It is easy to see people who have a super-organized school room and an entire year’s worth of lesson plans with each day’s activities ready to go, and then feel like maybe you don’t measure up. I just wanted to share that I’m not one of those super-planners with lesson plans organized, color-coded, and ready to go.
In case you think I fall into the ultra-planner category, I want to say that this the first year I ever made book lists ahead of the school year. Gasp! In fact, I wrote all of my book lists over the summer because of this blog. I thought others might like them, and I might not have time to blog about all the books I find at the library during the school year.
In fact, my John 1 poster in my school room is only there because I never took it down from the last time we did Cycle 3. I hope you grasp this. We finished John 1 in Cycle 3 in Spring 2012, and it still is hanging on my wall. Now, we are getting back to Cycle 3 with Classical Conversations, and I look like I’m all on top of things.
Let me share a little bit into how we plan our homeschooling and why it’s okay to not be an ultra-planner.
I pick curriculum that I can just pick up and teach. We make curriculum choices partially based on how user-friendly they are for me. If something involves lots of prep on my part, it won’t be picked. We are using Classical Conversations Foundation and Essentials, Saxon Math, and The Ordinary Parent’s Guide to Teaching Reading for phonics. I have handwriting practice worksheets (printed from online) but I also own a handwriting software program in case we need different practice.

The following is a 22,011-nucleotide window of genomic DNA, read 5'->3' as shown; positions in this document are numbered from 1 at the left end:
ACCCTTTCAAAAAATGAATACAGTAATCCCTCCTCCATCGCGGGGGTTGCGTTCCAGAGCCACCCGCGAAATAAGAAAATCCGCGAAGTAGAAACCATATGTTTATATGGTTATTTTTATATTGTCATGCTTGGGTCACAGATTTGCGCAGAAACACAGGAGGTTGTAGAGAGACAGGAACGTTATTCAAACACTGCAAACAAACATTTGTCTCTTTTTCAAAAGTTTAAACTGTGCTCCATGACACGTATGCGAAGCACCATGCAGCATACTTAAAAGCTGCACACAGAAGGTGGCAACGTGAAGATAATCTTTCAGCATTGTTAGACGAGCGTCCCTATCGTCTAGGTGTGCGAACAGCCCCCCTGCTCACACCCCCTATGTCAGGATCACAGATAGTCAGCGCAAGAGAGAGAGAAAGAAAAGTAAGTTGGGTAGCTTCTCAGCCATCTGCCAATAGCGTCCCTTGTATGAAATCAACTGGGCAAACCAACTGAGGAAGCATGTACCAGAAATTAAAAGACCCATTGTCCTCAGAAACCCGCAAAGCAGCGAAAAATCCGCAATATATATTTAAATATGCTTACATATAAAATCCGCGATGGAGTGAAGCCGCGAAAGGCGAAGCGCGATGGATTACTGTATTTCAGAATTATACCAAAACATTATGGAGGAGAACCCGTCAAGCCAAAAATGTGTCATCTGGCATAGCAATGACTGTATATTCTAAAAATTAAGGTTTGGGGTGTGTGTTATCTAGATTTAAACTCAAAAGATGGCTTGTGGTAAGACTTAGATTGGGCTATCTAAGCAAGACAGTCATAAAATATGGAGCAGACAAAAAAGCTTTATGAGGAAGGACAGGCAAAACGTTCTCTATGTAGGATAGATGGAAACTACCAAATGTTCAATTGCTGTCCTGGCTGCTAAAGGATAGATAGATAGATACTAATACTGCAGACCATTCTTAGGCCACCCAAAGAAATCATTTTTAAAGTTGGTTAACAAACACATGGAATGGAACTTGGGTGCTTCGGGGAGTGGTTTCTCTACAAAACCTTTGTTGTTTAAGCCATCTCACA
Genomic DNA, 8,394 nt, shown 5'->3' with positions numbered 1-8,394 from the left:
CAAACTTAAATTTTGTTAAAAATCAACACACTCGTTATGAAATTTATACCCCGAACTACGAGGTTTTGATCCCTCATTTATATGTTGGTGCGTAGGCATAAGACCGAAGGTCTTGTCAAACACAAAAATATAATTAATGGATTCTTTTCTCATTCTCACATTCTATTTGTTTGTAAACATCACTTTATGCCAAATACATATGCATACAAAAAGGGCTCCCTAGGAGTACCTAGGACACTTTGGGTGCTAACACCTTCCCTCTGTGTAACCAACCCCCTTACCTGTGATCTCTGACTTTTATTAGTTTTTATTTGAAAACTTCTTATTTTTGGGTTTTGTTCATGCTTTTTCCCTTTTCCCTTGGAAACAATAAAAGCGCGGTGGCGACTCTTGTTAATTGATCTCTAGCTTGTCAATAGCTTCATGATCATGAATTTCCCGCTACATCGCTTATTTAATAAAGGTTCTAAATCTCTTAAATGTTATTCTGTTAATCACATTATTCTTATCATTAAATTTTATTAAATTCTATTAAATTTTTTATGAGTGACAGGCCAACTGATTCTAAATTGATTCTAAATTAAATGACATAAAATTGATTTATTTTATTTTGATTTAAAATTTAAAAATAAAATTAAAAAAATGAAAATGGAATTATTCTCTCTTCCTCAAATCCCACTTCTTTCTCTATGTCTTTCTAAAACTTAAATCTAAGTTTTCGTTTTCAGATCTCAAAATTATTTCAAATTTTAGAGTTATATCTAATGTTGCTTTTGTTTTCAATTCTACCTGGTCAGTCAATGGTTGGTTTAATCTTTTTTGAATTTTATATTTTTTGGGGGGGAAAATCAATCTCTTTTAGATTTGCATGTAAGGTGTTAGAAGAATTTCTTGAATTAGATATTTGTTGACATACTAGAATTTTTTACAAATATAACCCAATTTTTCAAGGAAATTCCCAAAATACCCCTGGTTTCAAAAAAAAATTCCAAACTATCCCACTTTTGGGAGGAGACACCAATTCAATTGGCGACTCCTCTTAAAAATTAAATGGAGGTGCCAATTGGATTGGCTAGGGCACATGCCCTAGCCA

I set aside a time to organize for the coming week. I try to get the kids’ school checklists for the week done by Sunday night (or Monday night if I have to since we have CC on Monday). This gives them their tasks for the week. If I tried to make them too far ahead, I wouldn’t be able to take a dentist appointment into account or work that might be carried over due to the flu hitting the family the week before.
I have a daily routine. Our school day flows with a daily routine. We start our day with Bible, math, copywork/handwriting practice, reading lessons, Essentials work, and so on. The kids practice AWANA verses and piano. They also have independent reading time every day. I read aloud books to the kids and practice memory work with them. My children enjoy having checklists with their work for the week so they can cross off what is complete.
We work to create a lifestyle of learning. I don’t have all our learning opportunities mapped out, but Seth and I do work to create a lifestyle of learning. This means that our children are getting learning opportunities all the time: field trips, books, answered questions, and while running errands. For fun, Seth and the kids do science experiments. Our children make art projects and study the world around them. We make time for a lifestyle of learning.
And sometimes, a poster just might get left on the wall for a few years. But, we learn lots, and now we’re ready for the new year.